13 Now I will break his yoke from your necks and snap the cords that bind you. 14 Image and idol will I hew down in the house of your God. This is what the LORD has ordained for you: never again shall your offspring be scattered; and I will grant you burial, fickle though you have been. 12 Has the punishment been so great? Yes, but it has passed away and is gone. I have afflicted you, but I will not afflict you again.

Aside from the arbitrary transposition of verses, there is some very peculiar exegesis going on here, and without any warning to the reader that most scholars prefer the traditional interpretation represented in the RSV. In fact the NEB is the only English version that diverges from it. One thing that might be said on behalf of the NEB here is that it eliminates the abrupt transition in the persons addressed between verses 13 and 14 , but if we allow the verses to be shuffled around and interpreted in such creative ways, how can we ever hope to know what the " words of the LORD" are?

Another place where the NEB translators have adopted an interpretation favored by a minority of scholars without informing the reader of the majority view is in Acts 20:7, where they have interpreted the Greek text's Ἐν δὲ τῇ μιᾷ τῶν σαββάτων "on the first day of the week" as if it meant Saturday. They believed that Luke was reckoning the days from sunset to sunset, according to the Jewish custom, so the evening of the first day would have been what we call a Saturday evening.


On the first day of the week, when we were gathered together to break bread, Paul talked with them, intending to depart on the morrow; and he prolonged his speech until midnight.


On the Saturday night, in our assembly for the breaking of bread, Paul, who was to leave the next day, addressed them, and went on speaking until midnight.

Although this interpretation is possible, most scholars agree that it is unlikely. Paul's intention to depart the next day is mentioned as a reason for his having "prolonged his speech until midnight." Therefore in his commentary on Acts, G.H.C. MacGregor concludes:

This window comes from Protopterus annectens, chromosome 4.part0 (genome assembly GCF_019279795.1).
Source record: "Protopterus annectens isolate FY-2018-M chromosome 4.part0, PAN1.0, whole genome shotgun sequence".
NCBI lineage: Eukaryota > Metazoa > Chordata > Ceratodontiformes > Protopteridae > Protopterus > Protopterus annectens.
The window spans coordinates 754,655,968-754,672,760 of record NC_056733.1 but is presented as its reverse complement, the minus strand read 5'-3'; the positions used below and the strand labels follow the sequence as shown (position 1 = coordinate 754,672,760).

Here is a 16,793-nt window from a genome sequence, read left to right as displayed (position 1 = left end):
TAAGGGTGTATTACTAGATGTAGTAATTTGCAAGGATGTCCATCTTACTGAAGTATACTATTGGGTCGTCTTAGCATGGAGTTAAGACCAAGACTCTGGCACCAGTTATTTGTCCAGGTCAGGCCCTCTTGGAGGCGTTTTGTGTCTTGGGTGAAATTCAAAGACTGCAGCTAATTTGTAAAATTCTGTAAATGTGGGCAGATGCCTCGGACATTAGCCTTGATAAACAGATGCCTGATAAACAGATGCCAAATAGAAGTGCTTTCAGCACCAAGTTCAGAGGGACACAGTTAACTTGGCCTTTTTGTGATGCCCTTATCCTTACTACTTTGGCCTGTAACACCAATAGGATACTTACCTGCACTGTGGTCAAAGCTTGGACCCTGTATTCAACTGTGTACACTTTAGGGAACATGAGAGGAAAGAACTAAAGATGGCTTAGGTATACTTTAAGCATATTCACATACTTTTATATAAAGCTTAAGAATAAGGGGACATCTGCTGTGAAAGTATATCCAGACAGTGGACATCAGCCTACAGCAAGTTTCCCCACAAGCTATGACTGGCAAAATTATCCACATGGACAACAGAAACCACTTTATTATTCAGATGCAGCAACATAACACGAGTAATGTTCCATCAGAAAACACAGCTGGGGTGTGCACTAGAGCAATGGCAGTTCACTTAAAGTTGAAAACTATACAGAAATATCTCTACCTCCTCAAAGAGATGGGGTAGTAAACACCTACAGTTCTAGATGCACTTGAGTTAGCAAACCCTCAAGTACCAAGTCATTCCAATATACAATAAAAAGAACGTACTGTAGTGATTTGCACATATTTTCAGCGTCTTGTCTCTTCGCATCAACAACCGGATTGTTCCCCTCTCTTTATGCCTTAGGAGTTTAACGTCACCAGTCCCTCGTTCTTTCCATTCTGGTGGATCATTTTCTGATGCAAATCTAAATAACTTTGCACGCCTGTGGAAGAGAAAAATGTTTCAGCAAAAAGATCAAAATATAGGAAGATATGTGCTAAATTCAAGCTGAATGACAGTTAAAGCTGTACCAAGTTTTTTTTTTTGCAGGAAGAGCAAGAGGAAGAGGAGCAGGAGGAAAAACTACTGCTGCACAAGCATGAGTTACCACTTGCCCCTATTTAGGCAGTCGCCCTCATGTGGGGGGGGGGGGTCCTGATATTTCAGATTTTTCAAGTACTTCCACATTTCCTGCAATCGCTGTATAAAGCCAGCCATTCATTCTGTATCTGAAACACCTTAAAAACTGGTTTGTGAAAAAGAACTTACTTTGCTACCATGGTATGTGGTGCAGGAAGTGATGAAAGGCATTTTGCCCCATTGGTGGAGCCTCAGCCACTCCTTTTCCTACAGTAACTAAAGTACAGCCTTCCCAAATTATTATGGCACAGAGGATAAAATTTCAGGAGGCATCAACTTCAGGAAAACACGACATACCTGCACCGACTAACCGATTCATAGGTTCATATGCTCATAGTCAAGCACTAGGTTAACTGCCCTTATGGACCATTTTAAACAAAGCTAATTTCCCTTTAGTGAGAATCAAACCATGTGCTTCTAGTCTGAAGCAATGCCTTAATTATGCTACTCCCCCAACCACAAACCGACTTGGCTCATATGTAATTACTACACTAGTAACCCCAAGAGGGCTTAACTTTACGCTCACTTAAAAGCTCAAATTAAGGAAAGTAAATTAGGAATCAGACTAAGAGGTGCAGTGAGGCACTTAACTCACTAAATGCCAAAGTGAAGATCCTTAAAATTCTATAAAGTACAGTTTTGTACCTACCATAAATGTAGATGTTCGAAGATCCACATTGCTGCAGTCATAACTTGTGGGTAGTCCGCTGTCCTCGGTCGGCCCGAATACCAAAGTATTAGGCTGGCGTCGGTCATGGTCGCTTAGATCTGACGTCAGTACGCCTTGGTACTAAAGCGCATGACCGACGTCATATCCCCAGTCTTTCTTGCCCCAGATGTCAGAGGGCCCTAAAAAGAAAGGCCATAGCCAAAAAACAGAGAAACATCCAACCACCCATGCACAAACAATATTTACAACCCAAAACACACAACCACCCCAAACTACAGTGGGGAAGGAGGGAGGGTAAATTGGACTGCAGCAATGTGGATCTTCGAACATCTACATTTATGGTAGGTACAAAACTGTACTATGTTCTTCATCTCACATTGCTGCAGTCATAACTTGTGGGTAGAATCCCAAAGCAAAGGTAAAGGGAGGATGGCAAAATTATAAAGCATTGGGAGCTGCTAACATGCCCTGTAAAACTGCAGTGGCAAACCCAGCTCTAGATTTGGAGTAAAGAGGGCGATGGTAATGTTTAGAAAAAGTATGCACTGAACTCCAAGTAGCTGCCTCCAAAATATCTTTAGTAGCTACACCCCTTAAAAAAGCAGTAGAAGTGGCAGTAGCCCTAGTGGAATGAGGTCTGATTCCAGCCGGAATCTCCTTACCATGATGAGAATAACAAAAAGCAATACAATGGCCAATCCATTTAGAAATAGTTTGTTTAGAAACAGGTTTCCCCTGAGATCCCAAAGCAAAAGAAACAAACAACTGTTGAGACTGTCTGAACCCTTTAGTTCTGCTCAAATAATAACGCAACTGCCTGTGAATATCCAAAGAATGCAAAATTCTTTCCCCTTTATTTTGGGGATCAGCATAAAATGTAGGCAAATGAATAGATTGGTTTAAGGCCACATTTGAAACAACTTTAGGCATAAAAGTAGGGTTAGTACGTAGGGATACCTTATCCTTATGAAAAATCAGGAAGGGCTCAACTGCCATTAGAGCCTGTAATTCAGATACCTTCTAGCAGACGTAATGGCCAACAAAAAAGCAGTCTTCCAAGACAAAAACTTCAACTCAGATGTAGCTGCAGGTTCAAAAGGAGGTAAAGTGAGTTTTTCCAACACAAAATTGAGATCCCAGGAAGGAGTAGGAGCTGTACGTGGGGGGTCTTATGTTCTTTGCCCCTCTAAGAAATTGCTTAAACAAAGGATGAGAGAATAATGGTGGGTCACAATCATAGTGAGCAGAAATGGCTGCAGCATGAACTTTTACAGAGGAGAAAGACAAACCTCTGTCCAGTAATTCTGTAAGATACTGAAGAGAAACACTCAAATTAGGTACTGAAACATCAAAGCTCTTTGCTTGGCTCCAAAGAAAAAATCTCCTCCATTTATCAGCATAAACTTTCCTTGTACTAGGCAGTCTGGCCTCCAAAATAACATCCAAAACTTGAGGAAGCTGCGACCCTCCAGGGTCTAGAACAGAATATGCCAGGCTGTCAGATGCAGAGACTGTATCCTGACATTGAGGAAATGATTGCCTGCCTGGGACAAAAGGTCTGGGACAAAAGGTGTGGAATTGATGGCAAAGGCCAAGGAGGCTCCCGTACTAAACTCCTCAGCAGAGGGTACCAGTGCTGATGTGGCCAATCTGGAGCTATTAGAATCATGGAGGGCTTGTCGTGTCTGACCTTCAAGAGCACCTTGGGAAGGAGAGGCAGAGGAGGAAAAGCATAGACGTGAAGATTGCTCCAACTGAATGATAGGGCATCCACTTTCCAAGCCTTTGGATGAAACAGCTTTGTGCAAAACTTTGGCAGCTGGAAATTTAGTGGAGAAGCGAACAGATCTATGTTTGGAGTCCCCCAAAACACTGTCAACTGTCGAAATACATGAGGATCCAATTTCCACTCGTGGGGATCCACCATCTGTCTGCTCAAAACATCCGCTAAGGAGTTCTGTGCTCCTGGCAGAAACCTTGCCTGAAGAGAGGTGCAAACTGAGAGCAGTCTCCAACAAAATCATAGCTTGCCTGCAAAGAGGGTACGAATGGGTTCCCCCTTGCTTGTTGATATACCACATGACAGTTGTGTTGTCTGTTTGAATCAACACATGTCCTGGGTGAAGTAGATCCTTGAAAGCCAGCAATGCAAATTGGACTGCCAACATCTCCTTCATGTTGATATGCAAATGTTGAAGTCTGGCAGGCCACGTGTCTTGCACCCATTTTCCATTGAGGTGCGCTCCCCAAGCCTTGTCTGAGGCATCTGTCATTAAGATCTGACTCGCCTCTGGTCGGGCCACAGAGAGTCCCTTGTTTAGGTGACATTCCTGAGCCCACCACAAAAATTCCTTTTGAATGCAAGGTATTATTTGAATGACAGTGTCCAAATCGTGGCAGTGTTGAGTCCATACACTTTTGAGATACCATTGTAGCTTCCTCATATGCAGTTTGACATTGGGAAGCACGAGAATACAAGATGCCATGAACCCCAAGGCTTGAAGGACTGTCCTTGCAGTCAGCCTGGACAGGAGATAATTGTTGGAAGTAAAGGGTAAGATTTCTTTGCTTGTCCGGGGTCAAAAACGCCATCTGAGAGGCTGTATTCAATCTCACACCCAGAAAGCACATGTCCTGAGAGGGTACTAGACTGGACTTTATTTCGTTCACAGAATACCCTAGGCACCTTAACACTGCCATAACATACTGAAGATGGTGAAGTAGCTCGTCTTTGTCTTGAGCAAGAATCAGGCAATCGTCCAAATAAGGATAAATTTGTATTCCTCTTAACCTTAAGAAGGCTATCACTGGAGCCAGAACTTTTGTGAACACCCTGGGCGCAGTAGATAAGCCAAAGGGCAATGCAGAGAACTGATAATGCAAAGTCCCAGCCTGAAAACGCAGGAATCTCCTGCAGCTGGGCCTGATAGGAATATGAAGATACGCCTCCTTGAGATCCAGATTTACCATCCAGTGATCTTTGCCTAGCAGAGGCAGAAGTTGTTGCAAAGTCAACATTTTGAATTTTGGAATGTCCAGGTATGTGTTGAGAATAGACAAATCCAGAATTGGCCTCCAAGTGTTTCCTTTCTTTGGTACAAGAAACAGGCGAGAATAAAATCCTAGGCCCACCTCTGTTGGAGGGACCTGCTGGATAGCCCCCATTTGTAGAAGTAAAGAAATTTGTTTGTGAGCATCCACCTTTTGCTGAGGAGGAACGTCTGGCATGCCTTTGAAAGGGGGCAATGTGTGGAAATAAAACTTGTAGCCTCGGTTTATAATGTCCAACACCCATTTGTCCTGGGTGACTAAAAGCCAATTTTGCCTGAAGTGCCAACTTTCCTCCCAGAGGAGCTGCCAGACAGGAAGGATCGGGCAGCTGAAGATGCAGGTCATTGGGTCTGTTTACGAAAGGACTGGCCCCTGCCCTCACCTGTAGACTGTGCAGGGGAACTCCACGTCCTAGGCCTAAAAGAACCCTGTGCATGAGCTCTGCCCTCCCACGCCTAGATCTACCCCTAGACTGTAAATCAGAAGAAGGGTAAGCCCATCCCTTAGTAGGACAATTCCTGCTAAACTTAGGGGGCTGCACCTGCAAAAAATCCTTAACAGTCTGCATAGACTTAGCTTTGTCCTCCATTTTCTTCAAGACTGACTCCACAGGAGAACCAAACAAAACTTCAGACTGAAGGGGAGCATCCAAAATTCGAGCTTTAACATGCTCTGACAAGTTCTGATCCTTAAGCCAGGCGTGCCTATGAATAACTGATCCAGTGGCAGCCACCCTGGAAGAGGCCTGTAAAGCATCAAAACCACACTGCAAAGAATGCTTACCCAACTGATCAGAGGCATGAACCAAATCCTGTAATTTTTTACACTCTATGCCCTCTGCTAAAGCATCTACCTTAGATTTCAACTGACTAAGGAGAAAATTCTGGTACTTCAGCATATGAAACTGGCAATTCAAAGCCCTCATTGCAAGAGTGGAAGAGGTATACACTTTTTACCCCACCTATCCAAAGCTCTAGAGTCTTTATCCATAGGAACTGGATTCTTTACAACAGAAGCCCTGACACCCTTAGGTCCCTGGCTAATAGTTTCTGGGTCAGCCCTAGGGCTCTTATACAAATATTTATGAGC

The first day of the week is certainly Sunday. But was the time Saturday evening—the 'first day' on Jewish methods of calculation beginning at what we would call 6 p.m. on Saturday—or Sunday evening? Almost certainly the latter, as 'the morrow,' when Paul intended to depart, most naturally means the day after that first mentioned, and therefore is presumably Monday. (Interpreter's Bible, volume ix [New York: Abingdon, 1954], p. 267.)

If the Jewish method of talking about days is being used, then it is difficult to understand Paul's plans for the next day. Because in the Jewish reckoning "the next day" would not come till the next evening. But clearly the verse does mean to say that Paul intended to leave town on the following day, during daylight hours, without spending another evening with the saints in Troas. He would have travelled in daylight. Therefore, the manner of speaking about days here must not be in accordance with the Jewish method, and it was a Sunday night. F.F. Bruce agrees that the text indicates that the church met "on Sunday evening, not Saturday evening; Luke is not using the Jewish reckoning from sunset to sunset but the Roman reckoning from midnight to midnight; although it was apparently after sunset that they met, 'break of day' (verse 11) was 'on the morrow' (verse 7)." (Commentary on the Book of the Acts, [Grand Rapids: Eerdmans, 1954], p. 408, n. 25.) See also the treatment of this question in R. J. Bauckham's article "The Lord's Day," in From Sabbath to Lord's Day: A Biblical, Historical, and Theological Investigation, ed. D. A. Carson (Grand Rapids: Zondervan/Exeter: Paternoster, 1982).

Although this question of interpretation is of relatively minor importance, it is notable that the NEB presents a new interpretation without alerting the reader to the fact that most scholars disagree with it. This is not a very helpful method of presenting the text to laymen, who are left to wonder how reliable the translation may be at any given point. And it so happens that the interpretation here does become important in controversies with seventh-day sabbatarians who maintan that the early church did not meet on Sundays, because Acts 20:7 is one of only two or three places in the New Testament where Sunday meetings are indicated. We notice that in John 20:19 the NEB does interpret ὀψίας τῇ ἡμέρᾳ ἐκείνῃ τῇ μιᾷ σαββάτων (lit. "evening on that day, the first day of the week") as "Late that Sunday evening." But did the translators suppose that an evening meeting on the μιᾷ σαββάτων meant one thing to Luke and another thing to John?